Home > Hermeneutics > It is ever to be borne in mind that there is a fullness, as well as a depth, in the words of God which pertains not to those of men, so that rarely will a single and brief definition adequately explain a scriptural term

It is ever to be borne in mind that there is a fullness, as well as a depth, in the words of God which pertains not to those of men, so that rarely will a single and brief definition adequately explain a scriptural term

22. Double reference and meaning. It is ever to be borne in mind that there is a fullness, as well as a depth, in the words of God which pertains not to those of men, so that rarely will a single and brief definition adequately explain a scriptural term. For that reason we must constantly be on our guard against limiting the scope of any Divinely inspired statement, and saying that it means only so and so. Thus, when we are told that God made man in His own image and likeness, those words probably have at least a fourfold allusion.

First, to the incarnation of the Son, for He is distinctly designated the “image of the invisible God” (Colossians 1:15).

Second, to man’s being a tripartite creature, for “God said, Let us make man in our image” (Genesis 1:26)—a trinity in unity, consisting of “spirit and soul and body” (1 Thessalonians 5:23).

Third, in His moral likeness, which man lost at the fall, but which is restored at regeneration (Ephesians 4:24; Colossians 3:10).

Fourth, to the position assigned man and the authority with which he was invested: “let them have dominion over” (Genesis 1:26). Adam was a “god” or ruler, under the Lord, of all mundane creatures.

In view of what has been pointed out, it is evident that the favorite dictum of Dispensationalist —“application is manifold, interpretation but one”—is erroneous, for the above are not four interpretations of the “image of God” from which we may choose, but the actual fourfold meaning of the term itself. To say that “interpretation is but one” is also flatly contradicted by our Lord’s explanation of the parable of the sower, for when He defined its terms He gave three or four different significations to the “thorns”— compare Matthew 13:22; Mark 4:18, 19; Luke 8:14. We are in hearty accord with paragraph nine in the opening chapter of the Westminster Confession of Faith, when it says, “The infallible rule of interpretation of Scripture is the Scripture itself; and therefore, when there is a question about the true and full sense of any Scripture (which is not manifold, but one), it must be searched and known by other places that speak more clearly,” except that we dissent from the limitation mentioned in the parentheses. We much prefer to side with Joseph Caryl (one of the framers of the Westminster Confession), who, when commenting on a verse the words of which were susceptible of various meanings, and which had been diversely explained by expositors, said, “In a Scripture which may, without the impeachment of any truth, admit divers sense, I would not be so positive in one as to reject all others.”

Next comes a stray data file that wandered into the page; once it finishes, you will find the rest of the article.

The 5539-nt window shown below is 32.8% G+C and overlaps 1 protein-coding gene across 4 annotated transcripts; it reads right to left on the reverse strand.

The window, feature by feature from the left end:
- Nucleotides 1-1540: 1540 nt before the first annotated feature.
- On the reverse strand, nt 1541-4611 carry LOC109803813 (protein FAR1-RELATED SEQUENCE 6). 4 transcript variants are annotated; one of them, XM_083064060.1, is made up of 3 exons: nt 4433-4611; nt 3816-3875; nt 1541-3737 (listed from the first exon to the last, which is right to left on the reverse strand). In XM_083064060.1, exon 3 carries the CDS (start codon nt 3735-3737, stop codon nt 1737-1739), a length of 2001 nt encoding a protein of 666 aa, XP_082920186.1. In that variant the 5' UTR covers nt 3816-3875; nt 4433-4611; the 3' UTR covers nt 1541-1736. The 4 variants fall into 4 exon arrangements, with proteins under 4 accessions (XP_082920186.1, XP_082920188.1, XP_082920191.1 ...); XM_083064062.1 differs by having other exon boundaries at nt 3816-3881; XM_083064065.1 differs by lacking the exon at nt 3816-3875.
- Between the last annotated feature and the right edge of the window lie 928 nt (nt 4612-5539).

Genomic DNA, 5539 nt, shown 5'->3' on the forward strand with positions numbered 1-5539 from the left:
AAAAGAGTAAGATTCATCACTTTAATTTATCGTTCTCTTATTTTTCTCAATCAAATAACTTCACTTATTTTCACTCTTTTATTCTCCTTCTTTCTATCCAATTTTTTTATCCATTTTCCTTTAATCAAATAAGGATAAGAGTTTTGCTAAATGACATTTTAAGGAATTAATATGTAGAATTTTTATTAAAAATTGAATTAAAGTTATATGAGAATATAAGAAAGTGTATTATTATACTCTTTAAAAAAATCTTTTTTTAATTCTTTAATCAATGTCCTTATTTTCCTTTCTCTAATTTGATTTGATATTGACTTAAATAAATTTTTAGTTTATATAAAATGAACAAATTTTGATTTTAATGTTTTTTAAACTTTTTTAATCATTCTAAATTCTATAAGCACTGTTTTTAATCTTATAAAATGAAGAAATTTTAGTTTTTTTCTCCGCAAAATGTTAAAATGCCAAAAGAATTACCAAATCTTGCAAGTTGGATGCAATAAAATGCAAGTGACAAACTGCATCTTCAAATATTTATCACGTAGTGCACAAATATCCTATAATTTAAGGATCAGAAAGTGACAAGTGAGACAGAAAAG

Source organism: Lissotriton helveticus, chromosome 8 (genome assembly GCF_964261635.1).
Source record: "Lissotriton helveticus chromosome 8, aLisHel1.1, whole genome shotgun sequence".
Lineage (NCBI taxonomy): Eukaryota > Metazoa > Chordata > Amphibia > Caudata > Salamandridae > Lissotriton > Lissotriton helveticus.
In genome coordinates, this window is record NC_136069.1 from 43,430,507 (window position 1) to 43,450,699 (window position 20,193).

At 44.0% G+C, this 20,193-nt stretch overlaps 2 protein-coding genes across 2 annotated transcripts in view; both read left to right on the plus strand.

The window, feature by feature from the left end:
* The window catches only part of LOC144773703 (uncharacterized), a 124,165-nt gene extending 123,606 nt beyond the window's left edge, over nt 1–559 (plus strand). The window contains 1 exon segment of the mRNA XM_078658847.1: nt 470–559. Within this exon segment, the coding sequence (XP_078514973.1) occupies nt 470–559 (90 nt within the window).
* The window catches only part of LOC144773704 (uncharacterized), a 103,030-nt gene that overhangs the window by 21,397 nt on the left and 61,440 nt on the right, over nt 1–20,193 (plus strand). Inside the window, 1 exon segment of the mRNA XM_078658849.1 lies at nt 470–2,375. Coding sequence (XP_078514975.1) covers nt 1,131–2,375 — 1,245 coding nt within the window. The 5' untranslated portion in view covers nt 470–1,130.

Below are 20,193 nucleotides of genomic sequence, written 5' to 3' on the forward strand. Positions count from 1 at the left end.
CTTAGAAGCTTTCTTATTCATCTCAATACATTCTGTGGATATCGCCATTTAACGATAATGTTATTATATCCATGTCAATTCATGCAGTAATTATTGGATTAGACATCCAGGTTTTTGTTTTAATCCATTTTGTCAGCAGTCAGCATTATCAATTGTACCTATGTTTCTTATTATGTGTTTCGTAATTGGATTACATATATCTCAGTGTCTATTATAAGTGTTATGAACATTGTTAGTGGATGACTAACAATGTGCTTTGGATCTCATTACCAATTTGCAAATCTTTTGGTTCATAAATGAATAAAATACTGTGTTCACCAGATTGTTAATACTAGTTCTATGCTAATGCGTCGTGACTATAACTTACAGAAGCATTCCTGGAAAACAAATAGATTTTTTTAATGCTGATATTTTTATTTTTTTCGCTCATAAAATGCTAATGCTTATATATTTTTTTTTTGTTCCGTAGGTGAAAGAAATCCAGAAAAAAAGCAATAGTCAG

Even if it were true that the grammatical meaning of a verse be only one, nevertheless it may have a double reference, as is certainly the case with some of the prophecies in Holy writ, which possess a major and a minor fulfillment. In his introduction to the book of Revelation in Ellicottcommentary, when writing upon prophecy, its annotator said, “The words of God mean more than one man or one school of thought can compass. There are depths of Truth unexplored which lie beneath the simplest sentences. Just as we are wont to say that history repeats itself, so the predictions of the Bible are not exhausted in one or even many fulfillments. Each prophecy is a single key which unlocks many doors, and the grand and stately drama of the Apocalypse has been played out perchance in one age to be repeated in the next.” We greatly fear that it is nothing but narrow-minded partisanship which has caused so many to disdain such a concept, and made them reject all other interpretations which accord not with their own particular system. David said, “Thy commandment is exceeding broad” (Psalm 119:96): let us see to it that we do not contract or limit the same.

Arthur W. Pink-Interpretation of the Scriptures

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